Social Europe: Dramatic Visions and Real Complexity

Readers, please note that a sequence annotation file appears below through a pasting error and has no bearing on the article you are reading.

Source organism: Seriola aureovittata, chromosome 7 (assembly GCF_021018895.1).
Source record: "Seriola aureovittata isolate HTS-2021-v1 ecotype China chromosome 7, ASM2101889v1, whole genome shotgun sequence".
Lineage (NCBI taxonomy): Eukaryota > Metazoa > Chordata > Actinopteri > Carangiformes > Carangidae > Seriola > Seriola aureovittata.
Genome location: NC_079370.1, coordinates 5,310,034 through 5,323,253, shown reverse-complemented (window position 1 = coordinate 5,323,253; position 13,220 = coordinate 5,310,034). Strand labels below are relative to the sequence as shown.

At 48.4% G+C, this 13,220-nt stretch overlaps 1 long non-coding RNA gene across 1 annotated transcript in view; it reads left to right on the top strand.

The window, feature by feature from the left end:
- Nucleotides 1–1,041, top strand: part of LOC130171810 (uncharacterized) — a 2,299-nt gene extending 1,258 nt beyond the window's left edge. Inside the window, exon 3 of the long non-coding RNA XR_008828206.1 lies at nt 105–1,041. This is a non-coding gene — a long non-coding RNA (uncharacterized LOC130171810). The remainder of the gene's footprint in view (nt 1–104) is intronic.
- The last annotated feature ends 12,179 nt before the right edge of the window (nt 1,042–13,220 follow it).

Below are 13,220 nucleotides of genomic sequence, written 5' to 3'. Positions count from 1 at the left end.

Many social policy reforms have been carried out in Europe in the last fifteen years. Most of these reforms are marginal. Often they are mutually inconsistent. Yet, something is changing in the European social policy landscape and not in the direction implied by the presence of a 'race to the bottom' in social welfare provision. There are no signs of convergence of social policy models across Europe. Further reforms will have to be respectful of the initial conditions, that is, they necessarily have to adapt to the various Social Europes. By imposing the same pattern of reforms to the different European social policy models there is a high risk of jeopardizing reform efforts altogether. An additional reason for not imposing a single European social policy model is that social policy reforms need to be comprehensive, hence they should necessarily work on country-specific institutional clusters. All this makes a strong case for maintaining EU-level decision-making on social policy reforms under unanimity rule. Majority voting on these issues is likely to involve strong pressures to harmonize institutions, while some countries will always be in a minority. One country may receive the worst of each welfare system and make the furthering and broadening of the scope of reforms even more difficult.
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